By Ray Stern
By Ray Stern
By New Times
By Amy Silverman
By Stephen Lemons
By Stephen Lemons
By Monica Alonzo
By Chris Parker
"We never played doubles that much anyway," Seymore later laments. "Michael's way better than me at DDR."
The DDR machine at Castles N' Coasters has the biggest screen in town. Such minutia is easily confirmed in the DDR community -- on DDRFreaks, dedicated players in every city post their discoveries of new DDR machines, as well as which version of the game it is (there have been 10 so far, each retaining its own devotees -- "A lot of people prefer the songs on 4th Mix Plus," says Seymore. "More old-school."), how responsive the dance pads are and even how many tokens the machines take.
On that biggest of screens, the words "TORL ALLN ALLN ALLN ALLN" now crawl up the list of top scorers -- and many of the people who used to be on that Top 5 list are pretty peeved. In his repeated efforts to top Torrell Richardson's score, 20-year-old Brunswick Lanes employee Allen Jones has knocked off every name on the list -- every name, that is, except Richardson's.
"It's not like I'm trying to board hoard," says Jones, acknowledging the unwritten law of the arcade: Once you've gotten on the board, you're not supposed to go for Nonstop Single mode again unless you're absolutely sure you can beat number one. "But I can do it at the bowling alley. I think it's the speakers on this machine. I'm used to hearing more bass."
A couple hours later, after Jones has left the arcade, Richardson himself shows up to play a little more DDR on his favorite machine. A quiet, unassuming black kid in a Hot Topic tee shirt emblazoned with an Atari Centipedes screen shot above the word "buggin'," Richardson fumbles with the arcade card in the machine's acceptor slot, then, discovering the pass has tapped out on credits, he walks calmly over to the revalue station to insert another dollar. With an audience of impatient teens hovering around the Extreme machine like hungry pigeons circling some unattended McDonald's fries, it's not long before another player advances on the card acceptor.
"Wait," says his friend, stopping him. "I think that's Torrell."
The makeshift crowd waits patiently while Richardson flips through the long list of oddly titled Japanese pop, Korean techno and Eurodance songs in the machine's CD-ROM drive, finally settling on three of the most challenging songs in the game, indicated by a complex series of graphics (the "Groove Radar") rating each song on speed, number of jumps, consistency of step patterns and frequency of "freeze arrows," where the player stands on one arrow while stomping on the others.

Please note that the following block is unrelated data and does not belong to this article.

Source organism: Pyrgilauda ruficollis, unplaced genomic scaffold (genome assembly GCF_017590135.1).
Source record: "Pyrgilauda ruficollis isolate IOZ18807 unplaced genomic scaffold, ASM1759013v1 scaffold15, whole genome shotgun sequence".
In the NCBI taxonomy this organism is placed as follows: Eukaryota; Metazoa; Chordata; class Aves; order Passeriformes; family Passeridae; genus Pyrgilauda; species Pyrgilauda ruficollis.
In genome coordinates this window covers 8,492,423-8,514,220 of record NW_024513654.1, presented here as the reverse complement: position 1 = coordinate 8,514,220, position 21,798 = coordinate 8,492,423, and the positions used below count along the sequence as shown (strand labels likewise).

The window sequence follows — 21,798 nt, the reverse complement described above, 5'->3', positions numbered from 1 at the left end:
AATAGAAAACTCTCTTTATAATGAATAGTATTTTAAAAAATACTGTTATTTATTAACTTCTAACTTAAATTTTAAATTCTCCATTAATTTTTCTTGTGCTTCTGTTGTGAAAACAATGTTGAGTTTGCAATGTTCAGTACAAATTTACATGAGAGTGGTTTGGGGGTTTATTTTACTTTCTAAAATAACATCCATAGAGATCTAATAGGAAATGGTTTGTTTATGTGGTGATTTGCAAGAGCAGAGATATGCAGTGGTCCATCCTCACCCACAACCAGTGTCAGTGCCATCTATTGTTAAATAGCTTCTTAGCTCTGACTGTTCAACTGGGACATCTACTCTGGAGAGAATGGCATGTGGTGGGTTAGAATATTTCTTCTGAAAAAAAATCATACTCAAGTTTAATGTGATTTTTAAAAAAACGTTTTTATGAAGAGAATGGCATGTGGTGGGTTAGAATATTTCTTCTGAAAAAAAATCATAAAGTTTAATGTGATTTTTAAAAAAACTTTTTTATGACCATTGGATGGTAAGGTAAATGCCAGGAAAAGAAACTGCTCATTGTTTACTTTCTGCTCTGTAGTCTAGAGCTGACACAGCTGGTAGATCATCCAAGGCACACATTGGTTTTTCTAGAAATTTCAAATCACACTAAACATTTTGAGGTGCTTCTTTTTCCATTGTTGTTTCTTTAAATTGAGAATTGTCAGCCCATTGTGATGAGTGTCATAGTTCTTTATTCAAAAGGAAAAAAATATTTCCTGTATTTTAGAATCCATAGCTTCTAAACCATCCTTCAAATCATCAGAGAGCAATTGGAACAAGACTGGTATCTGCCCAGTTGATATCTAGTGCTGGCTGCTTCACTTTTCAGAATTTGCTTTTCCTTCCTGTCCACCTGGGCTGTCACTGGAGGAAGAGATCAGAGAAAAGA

There's canned audience applause at the end of each cleared stage, but today, Richardson doesn't need it. The other players, sitting cross-legged on the arcade's garish Vegas-style carpet, cheer as Richardson racks up an impressive number of "Perfects" and only a handful of "Greats," scoring three double-A's in a row (the ultimate score, a triple A, is awarded only when a player gets nothing but "Perfects" on every beat).
For the "extra stage" his efforts win him, Richardson is dealt "Max 300," a ridiculously fast techno number clocked at 300 beats per minute with 555 steps to hit in one minute and 32 seconds. Holding on to the bar with his arms behind his back -- a no-no on most songs, but a human requirement on this monster -- Richardson waits a second for the rapid-fire music to begin and then immediately starts stomping along to the furious tribal drum beats like a straitjacketed Gene Krupa. Soon, the legs of his Ecko jeans are spinning so fast it appears he's about to rise like a helicopter and go bouncing off the high ceilings of the ornate Aladdin-style castle.
At moments like this, even the tousled moms dragging their 6-year-old's birthday entourage out of the arcade doors have to stop and watch.
This is what DDR's about. For the price of two tokens, sometimes three, any kid can rise above the anonymous din of the arcade and become a true star, a symbol of the perfection of 15: sharp, school-trained mind, linked by jaguar-sharp reflexes to a newly matured body.
Almost nobody over the age of 25 even attempts the game. Adults only look on in awe -- and applaud.
"People start showing you respect," says David Benavidez, who holds his own among the seniors and ASU guys in the arcade, who in turn regard him as the world's coolest 13-year-old. "When you do something that's so good, not a lot of other people can do it, people look up to you."
For the players who get to stomp out their initials on the "Best Rankings" board, the local fame can provide a major ego boost. "A lot of people know me now," says Preston Adams, a minimum-wage Golfland employee (cool perk: He gets to test each game in the place) who goes by the name Pope. "I'll be walking in some random arcade, and people will come up to me and go, 'Are you the Pope?'"
Sometimes that fame can be fleeting. Underwood recalls trying for an entire summer to beat Adams' score on the DDR Max 2 machine at CrackerJax, only to have his achievement mirror a Seinfeld episode. "Finally, one day I beat him, and I was freaking out, I was so freakin' happy," he says. "Then they sold the machine to a movie theater, and they cleared the high scores!"